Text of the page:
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Charging what you’re worth

So I thought it was time I wrote a little bit on the subject of pricing and hand knitted or crocheted items. This is something that over the years since I began Indigosky2knit in 2012 I have become more and more passionate about.

Imagine this: you are wanting to begin a business venture, you want to use that venture to support your family, to pay bills, feed your children the best food, make the best choices for education, and maybe have a little left to put aside for some fun. You have skills and want to use those skills to earn said money to support your family. Those skills are time intensive, they create beautiful and often unique items, those items last many years because you choose the best kind of materials.

When you are starting your business well meaning individuals, some of whom do the same crafts, and some who sell their own products, tell you that ‘you’ll never make an hourly wage doing that’, ‘people won’t pay you more than a couple of pound an hour for the time it takes’, ‘it can’t be your only source of income’, etc. They don’t mean any harm, they think they’re helping. But are they?

Do you know how long it takes to knit a baby hat, even for a skilled and fast knitter? Do you know how long an age 2-3 cardigan takes to knit? Do you know how long it takes to crochet some baby booties, or an adult unicorn hat? I expect your guess is out by an hour or two for small things, or many hours for larger items.

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Say it take 6 hours to make a toddler cardigan, age 12-24 months (and that’s for a simple cardigan with no seams and a few buttons added, made by a speedy knitter)? How much do you think a person’s time is worth for doing that? £3/hour? £5/hour? Or are they worth more than the UK minimum wage, which currently stands at £7.83? Factor into that the cost of materials, the extra time to choose a yarn, to market the item if it’s to be listed on a website and needs some form of advertising, and is it really too much to ask for £10/hour that it took to make the cardigan? Yes that makes that toddler cardigan a value of £60. Is that really too much?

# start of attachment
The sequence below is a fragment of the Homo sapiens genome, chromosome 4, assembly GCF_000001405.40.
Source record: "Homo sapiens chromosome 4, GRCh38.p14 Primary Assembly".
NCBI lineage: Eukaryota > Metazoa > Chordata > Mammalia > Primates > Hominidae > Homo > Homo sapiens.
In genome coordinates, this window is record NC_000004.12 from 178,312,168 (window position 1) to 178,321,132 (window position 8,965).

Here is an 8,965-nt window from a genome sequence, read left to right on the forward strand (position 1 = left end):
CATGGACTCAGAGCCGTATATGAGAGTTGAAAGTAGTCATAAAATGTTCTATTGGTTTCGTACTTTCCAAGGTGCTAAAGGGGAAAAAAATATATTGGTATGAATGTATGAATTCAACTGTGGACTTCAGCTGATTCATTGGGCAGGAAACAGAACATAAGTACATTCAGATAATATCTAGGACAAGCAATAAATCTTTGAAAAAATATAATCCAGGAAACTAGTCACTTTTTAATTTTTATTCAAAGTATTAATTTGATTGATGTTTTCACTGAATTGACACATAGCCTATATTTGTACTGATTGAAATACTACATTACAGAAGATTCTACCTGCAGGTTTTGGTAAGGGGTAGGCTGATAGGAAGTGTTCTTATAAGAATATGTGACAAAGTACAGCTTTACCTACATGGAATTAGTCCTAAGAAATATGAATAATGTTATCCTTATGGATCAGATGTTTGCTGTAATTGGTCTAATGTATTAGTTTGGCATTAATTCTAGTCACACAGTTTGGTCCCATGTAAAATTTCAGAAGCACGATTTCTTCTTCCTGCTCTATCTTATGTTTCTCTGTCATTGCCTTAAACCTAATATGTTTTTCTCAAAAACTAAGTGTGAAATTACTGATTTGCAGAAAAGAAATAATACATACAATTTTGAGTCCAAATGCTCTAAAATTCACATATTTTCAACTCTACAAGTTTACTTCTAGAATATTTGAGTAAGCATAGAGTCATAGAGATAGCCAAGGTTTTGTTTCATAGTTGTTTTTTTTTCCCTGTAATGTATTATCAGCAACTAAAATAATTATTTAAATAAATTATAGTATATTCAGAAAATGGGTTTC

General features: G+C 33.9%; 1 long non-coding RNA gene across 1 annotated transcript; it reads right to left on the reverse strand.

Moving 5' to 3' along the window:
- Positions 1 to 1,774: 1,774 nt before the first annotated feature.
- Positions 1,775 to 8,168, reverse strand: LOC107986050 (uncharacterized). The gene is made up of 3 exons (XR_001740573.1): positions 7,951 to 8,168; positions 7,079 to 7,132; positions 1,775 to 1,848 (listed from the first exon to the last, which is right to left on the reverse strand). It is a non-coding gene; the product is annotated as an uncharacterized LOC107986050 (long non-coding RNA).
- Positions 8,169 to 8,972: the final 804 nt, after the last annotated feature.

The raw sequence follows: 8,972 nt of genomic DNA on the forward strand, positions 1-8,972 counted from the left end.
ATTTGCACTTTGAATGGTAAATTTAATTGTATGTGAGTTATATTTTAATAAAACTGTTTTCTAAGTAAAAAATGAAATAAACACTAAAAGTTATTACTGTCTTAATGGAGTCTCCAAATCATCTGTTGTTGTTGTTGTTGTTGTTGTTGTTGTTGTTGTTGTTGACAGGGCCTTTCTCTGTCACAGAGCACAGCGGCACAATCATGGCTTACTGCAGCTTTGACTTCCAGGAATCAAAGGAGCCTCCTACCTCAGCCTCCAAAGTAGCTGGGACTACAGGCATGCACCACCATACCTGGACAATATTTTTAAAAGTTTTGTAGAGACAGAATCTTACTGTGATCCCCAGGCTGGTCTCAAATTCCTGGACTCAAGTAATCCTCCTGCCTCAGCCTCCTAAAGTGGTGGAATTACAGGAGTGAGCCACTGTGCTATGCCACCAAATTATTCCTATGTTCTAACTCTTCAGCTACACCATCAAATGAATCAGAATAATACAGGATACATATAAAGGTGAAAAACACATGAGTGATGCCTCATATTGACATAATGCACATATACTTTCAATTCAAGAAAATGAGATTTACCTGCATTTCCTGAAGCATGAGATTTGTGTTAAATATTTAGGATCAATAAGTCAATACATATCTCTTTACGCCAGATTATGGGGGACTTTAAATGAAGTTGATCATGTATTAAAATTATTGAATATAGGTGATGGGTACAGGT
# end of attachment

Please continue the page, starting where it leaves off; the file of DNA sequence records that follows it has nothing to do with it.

Well here’s a few more things to consider. If that cardigan is made from high quality yarns it will last for many years, so it can be handed down to siblings, or friends. Many find high quality knitwear lasts beyond any stated age. The design I use is in fact aged at 2 year increments from age 2, and the age 10+ would likely fit into the teens. I have a blog post in the writing with customer experiences of how long some items have lasted, but my own experience for now from my own children. My eldest daughter fitted many of her hand knits for 2 years, baby items for up to 12 months. My middle daughter then wore one or two of those and still fits a couple of age 5 items at the age of 7. My youngest daughter (who was a 99.9 centile born baby weighing in at 11lb+, so the size of your average 3 month old) fitted a 0-3 month cardigan I had made her before she was born until she was close to 9 months old. The £45 that is worth would be money well spent for a cardigan that lasted almost the first year of a baby’s life.

Do you think spending that little bit extra for something that lasts many years is worth it? Many people feel it isn’t. It saddens my heart when I see skilled yarn and fibre artists pricing their work for so much less than the time it takes to create. I feel it undervalues not just themselves and their skill, but the hard work that many others put into their own craft. Is a person really only worth £1/hour, and yes I have seen some items priced so low that even if the person doesn’t need the money, they are seriously undervalued. If you don’t need the money from selling goods, why not gift them to the many family charities or homeless organisations who would gladly accept them as donations, and you would feel just amazing for being so generous, probably much better than the feelinsg felt when you spend several hours creating something and receive £5, £10, or even £20 for something that took you 6 hours to create.

If you create beautiful things, take a minute to consider if you feel you and your work are worth more, if they are then charge more. If you shop for hand made products that you know take many hours to create, then consider offering to pay more for an item or shop from sellers that charge their true worth. If you don’t think a person is worth £10/hour for their time? Well maybe rethink that idea, or buy your products from shops where goods are made in sweatshops, and consider the ethical implications of knowing workers are paid £1/hour, but don’t expect a skilled craftsperson to be earning so little.

Much love and best wishes

(and make sure you charge what your worth whatever your craft)

Davina ❤

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